Nintendo's Mario Kart Live: Home Circuit is a fascinating little toy. Not the first of its kind, but for its performance and price it's one of the best. In a way it's a robot, or or an advanced connected peripheral, that can interact with invisible video game obstacles. It can make me feel like I'm a tiny person shrunk down into another space, exploring it in detail I wouldn't otherwise pick up. It blends augmented reality and the real world at high speeds.
Robotic toys were a big thing a few years ago, and then they faded a bit. Anki Cozmo, all the WowWee creatures, all the Sphero Star Wars droids and cars. Some died, some remain. But those were mostly RC vehicles. What Mario Kart makes me think of is telepresence.
One field trip I regret not going on, years ago, was a drone race deep in the Vegas desert organized in part by headset maker Avegant. I had commitments in massive halls full of tech at CES, and couldn't make a journey out to fly drones and see them through my headset display, piloting them like little fighter ships in a living video game. It was my loss, but years later, racing a Mario Kart through my dining room and looking at it through a Nintendo Switch display, I felt like things had come full circle. A little drone race was here in my home in 2020.
Karthik Bala and Dan Doptis, the CEO and Game Director for New York-based Velan Studios, the company that created the Mario Kart Live AR-enabled kart, along with Nintendo's Yosuke Tamori, Hiroki Ikuta, and Yuji Ichijo, spoke to me over email about the process of making Mario Kart Live: Home Circuit.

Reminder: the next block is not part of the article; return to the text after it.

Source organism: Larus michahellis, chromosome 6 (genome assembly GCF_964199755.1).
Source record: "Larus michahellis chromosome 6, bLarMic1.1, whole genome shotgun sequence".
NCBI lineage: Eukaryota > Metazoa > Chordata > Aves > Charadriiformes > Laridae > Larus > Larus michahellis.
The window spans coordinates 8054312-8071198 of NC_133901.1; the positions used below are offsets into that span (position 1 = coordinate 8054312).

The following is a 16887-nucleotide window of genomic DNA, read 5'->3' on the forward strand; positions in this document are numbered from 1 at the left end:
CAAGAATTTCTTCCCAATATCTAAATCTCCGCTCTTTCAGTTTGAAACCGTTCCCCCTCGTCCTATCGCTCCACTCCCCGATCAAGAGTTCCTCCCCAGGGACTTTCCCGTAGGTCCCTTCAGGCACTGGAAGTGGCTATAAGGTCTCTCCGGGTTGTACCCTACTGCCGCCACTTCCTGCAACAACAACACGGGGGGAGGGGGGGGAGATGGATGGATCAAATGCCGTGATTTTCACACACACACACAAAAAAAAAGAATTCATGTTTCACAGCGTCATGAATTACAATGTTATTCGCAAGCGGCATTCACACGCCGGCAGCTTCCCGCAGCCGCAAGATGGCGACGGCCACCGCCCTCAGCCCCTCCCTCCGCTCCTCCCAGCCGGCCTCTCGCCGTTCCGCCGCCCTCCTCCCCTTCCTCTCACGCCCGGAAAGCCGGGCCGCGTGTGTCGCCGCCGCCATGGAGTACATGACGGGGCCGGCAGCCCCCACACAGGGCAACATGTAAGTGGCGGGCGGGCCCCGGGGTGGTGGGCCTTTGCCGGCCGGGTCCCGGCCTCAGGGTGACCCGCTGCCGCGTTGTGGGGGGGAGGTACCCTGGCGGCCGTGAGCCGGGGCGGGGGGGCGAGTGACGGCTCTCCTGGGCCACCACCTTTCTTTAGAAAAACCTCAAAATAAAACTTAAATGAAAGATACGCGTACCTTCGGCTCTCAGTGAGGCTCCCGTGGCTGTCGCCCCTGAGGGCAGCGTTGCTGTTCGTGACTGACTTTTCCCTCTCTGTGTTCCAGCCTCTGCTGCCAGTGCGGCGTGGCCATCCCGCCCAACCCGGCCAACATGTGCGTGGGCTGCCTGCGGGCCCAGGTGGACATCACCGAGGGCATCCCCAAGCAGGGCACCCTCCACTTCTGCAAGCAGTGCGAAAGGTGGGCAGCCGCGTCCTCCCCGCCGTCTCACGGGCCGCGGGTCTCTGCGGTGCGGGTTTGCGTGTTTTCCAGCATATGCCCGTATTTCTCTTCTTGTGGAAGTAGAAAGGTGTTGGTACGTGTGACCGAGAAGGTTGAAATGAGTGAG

"The project started mid-2017, which was initially inspired by drone racing and the fun of RC cars," Bala said. "We built a prototype RC car with a camera and sensors. The feeling of high-speed driving in the real world was fun, but we are game developers. We wanted to build a game around it -- not just a fun toy. That led us to the idea of a "mixed reality" experience. As the prototype took form, it became clear to us that we had to show it to Nintendo."
Bala explains that a lot of the AR work is done in tandem with the physical kart and the Switch, with the kart doing the camera and mapping work that is normally done on phones, tablets, and headsets in AR. "The kart itself is a 'mini-console' on wheels. It has an HD camera and sensors that connect wirelessly and directly to the Nintendo Switch system," Bala says. "It's a custom-built solution that delivers low-latency HD video, computer vision, and SLAM (real-world positioning of the kart) to deliver a convincing mixed reality experience for players. The work is split between the kart and the Nintendo Switch system, which does a lot of the heavy lifting."
"When it came to the camera on the karts, we worked hard on synchronizing video from the camera with the sensor data and the controls to make the AR appear natural," Nintendo's Ikuta adds. "On top of that, we optimized the system to minimize any lag that would have a major effect on gameplay. After the footage goes through all that processing, it is sent to the Nintendo Switch system via wireless communication. After receiving the camera footage, the system processes the graphics to bring the AR experience to life." Ikuta also added that the kart behavior had to keep getting tweaked to account for different home lighting, and for driving over carpeting at low speeds.